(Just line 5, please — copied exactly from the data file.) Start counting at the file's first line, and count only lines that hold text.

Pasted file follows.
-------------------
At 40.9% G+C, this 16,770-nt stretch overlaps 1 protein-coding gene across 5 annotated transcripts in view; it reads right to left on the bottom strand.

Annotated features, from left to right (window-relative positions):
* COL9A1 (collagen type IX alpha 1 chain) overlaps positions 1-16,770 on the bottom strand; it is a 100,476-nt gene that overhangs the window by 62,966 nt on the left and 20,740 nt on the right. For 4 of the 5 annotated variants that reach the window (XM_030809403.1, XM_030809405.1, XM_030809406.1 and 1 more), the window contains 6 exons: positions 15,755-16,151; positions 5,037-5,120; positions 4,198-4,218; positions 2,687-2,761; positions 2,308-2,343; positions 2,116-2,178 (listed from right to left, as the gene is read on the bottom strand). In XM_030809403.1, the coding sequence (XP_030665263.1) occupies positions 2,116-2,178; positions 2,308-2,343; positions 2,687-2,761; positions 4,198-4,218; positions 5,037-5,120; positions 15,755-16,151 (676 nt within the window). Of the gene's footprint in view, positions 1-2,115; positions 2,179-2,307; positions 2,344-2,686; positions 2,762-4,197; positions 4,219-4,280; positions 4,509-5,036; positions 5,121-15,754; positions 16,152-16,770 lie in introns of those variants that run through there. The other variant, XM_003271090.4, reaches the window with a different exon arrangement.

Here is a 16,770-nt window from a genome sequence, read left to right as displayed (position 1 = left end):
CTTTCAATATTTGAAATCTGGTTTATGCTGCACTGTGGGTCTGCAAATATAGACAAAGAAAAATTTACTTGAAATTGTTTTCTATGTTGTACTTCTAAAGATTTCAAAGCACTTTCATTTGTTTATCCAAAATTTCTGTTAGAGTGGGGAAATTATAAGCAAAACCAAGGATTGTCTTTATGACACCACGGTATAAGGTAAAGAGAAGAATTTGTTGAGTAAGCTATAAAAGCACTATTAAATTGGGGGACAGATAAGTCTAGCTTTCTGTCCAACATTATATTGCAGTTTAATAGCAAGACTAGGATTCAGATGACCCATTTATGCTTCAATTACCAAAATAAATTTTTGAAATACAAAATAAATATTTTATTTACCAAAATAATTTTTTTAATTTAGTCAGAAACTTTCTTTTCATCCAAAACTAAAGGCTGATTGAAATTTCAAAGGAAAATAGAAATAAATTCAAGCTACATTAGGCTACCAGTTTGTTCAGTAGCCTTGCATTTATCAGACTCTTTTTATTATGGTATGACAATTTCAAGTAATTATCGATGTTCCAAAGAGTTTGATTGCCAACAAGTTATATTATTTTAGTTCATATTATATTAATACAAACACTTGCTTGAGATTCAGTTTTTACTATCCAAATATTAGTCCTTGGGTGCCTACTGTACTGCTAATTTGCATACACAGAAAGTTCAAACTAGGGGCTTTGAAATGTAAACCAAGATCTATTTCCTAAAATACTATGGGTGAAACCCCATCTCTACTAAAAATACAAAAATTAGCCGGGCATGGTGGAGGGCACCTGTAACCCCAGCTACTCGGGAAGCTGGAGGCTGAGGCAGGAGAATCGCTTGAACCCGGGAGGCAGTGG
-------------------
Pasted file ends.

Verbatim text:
CTTTCAATATTTGAAATCTGGTTTATGCTGCACTGTGGGTCTGCAAATATAGACAAAGAAAAATTTACTTGAAATTGTTTTCTATGTTGTACTTCTAAAGATTTCAAAGCACTTTCATTTGTTTATCCAAAATTTCTGTTAGAGTGGGGAAATTATAAGCAAAACCAAGGATTGTCTTTATGACACCACGGTATAAGGTAAAGAGAAGAATTTGTTGAGTAAGCTATAAAAGCACTATTAAATTGGGGGACAGATAAGTCTAGCTTTCTGTCCAACATTATATTGCAGTTTAATAGCAAGACTAGGATTCAGATGACCCATTTATGCTTCAATTACCAAAATAAATTTTTGAAATACAAAATAAATATTTTATTTACCAAAATAATTTTTTTAATTTAGTCAGAAACTTTCTTTTCATCCAAAACTAAAGGCTGATTGAAATTTCAAAGGAAAATAGAAATAAATTCAAGCTACATTAGGCTACCAGTTTGTTCAGTAGCCTTGCATTTATCAGACTCTTTTTATTATGGTATGACAATTTCAAGTAATTATCGATGTTCCAAAGAGTTTGATTGCCAACAAGTTATATTATTTTAGTTCATATTATATTAATACAAACACTTGCTTGAGATTCAGTTTTTACTATCCAAATATTAGTCCTTGGGTGCCTACTGTACTGCTAATTTGCATACACAGAAAGTTCAAACTAGGGGCTTTGAAATGTAAACCAAGATCTATTTCCTAAAATACTATGGGTGAAACCCCATCTCTACTAAAAATACAAAAATTAGCCGGGCATGGTGGAGGGCACCTGTAACCCCAGCTACTCGGGAAGCTGGAGGCTGAGGCAGGAGAATCGCTTGAACCCGGGAGGCAGTGG